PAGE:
Mon Jul 20, 2009 @ 12:33AM PST
By Eriq Gardner
As technology develops and plays a bigger part in all our lives, we're beginning to sense a burgeoning relationship between hackers of the world and some in the media who are hungry to post scintillating, private information.
What are the ethical boundaries in the media's relationship with a hacker? What's the legal liability for posting information obtained after an individual's violation of the law?
We might be seeing a case enfolding that will explore both questions.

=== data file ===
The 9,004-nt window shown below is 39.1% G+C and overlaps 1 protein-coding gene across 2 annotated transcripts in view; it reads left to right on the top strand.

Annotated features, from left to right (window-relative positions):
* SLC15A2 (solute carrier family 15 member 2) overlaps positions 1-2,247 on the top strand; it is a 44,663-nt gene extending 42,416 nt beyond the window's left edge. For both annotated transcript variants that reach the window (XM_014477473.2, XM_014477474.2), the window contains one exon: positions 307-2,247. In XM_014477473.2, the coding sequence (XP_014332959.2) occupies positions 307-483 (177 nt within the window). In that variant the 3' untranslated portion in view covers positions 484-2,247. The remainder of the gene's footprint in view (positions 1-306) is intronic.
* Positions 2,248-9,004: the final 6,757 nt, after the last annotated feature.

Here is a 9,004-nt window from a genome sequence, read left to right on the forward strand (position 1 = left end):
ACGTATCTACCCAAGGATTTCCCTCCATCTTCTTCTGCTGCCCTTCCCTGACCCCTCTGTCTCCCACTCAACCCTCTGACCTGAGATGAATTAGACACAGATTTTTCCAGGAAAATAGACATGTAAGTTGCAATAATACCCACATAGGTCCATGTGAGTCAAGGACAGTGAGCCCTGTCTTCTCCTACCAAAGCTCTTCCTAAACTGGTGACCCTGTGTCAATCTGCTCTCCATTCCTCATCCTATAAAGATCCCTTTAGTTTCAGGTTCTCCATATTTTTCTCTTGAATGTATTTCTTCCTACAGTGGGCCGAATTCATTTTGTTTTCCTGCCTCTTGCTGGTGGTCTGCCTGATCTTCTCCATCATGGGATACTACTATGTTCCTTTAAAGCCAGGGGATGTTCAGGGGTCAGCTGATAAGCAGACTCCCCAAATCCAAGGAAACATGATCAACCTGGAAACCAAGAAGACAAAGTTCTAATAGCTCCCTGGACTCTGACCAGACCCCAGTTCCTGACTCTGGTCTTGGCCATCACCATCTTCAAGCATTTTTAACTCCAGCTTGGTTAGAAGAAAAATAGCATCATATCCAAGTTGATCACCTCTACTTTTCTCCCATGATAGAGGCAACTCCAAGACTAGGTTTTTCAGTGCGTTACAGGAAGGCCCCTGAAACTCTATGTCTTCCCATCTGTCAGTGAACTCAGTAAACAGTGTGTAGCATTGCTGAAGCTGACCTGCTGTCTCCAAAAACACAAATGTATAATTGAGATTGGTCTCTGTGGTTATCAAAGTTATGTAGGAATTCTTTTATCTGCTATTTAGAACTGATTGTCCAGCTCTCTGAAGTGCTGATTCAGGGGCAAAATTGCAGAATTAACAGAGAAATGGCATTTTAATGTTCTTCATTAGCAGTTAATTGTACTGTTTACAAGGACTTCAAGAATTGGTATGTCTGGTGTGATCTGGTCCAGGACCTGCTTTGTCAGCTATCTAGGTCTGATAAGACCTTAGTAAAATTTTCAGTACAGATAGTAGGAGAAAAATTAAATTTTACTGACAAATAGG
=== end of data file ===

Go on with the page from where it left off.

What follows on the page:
Last week, TechCrunch editors got their hands on some of Twitter's confidential corporate and personal documents, including financial forecasts
for the company and what TechCrunch described as an "awesome" pitch for a reality television show
called "Final Tweet."
The documents were given to the highly-trafficked blog by a hacker who appears to have obtained them through surreptitious means. TechCrunch described the dilemma
over whether they should post the documents. After speaking with some Twitter lawyers, they decided to publish some of the documents with "news value."